You are on page 1of 1

KUMBHA or PATANA OAK Careya arborea Roxburgh.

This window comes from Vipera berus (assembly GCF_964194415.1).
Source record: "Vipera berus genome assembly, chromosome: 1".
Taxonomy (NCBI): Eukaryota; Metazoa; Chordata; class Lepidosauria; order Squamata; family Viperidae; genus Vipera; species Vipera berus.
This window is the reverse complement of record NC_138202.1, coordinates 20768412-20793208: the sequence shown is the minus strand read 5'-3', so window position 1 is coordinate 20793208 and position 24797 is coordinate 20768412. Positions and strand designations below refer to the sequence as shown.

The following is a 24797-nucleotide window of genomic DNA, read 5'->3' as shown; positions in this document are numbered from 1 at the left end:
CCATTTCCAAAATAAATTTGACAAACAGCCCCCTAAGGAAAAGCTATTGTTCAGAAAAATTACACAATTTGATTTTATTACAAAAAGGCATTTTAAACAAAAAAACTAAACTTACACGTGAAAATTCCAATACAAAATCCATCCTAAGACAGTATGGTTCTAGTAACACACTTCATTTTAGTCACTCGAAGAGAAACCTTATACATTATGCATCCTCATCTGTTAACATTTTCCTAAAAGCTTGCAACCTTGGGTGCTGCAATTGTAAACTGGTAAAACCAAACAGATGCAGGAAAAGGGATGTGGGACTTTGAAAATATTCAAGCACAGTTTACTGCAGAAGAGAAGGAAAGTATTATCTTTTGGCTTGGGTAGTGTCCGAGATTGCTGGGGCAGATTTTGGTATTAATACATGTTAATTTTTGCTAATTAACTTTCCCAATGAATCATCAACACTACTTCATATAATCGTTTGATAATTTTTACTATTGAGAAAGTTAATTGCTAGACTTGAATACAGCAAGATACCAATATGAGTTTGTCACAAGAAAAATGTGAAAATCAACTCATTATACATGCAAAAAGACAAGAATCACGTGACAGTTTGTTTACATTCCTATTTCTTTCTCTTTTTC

(Order: Myrtaceae), Careya in honour of William Carrey, the founder of the Serampur College, a missionary and scholar. Arborea, in Latin, meaning tree-like. Description: A moderate-sized deciduous tree, 20 to 60 ft. Leaves 6 to 12 in. long by 3 to 7 in. wide, usually stalk less, broad ovovate, with a rounded or slightly acuminate tip. Flowers large, creamy white, strongly ill-scented, 2 to 2.5 in. across, arranged at the ends of the branches, stamens very numerous. Fruit spherical, 2 to 3.5 inch in diameter, hard and fibrous, much like an apple in appearance. Distribution: The tree is found sporadically throughout the greater part of India and Burma. It ascends to 5,000 ft. Gardening: Propagated by seed. Uses: The bark yields a good fibre for coarse cordage and sacking. It is also used as a tan and a dye. In medicine the bark is used as an astringent; when moistened it gives out much mUcil-age and is utilized in the preparation of emollient embrocations. The flowers are given as a tonic after child-birth, and the dried calyces are sold in the market under the name vakumbha as a demulcent in coughs and colds. As a food the fruit is eaten in the Punjab and is also given to cattle. In Oudh flour is made from the bark as a famine food. The seeds are regarded as poisonous. The timber is very durable and fairly hard and is used in the production of agricultural instruments, gun-stocks, etc. The wood is water resistant and is much admired for axles. Note: The flowers appear about February-March and the fruit remains on till late into the rains. The flowers emit a strong disagreeable odour. The fruit exudes mucilage. .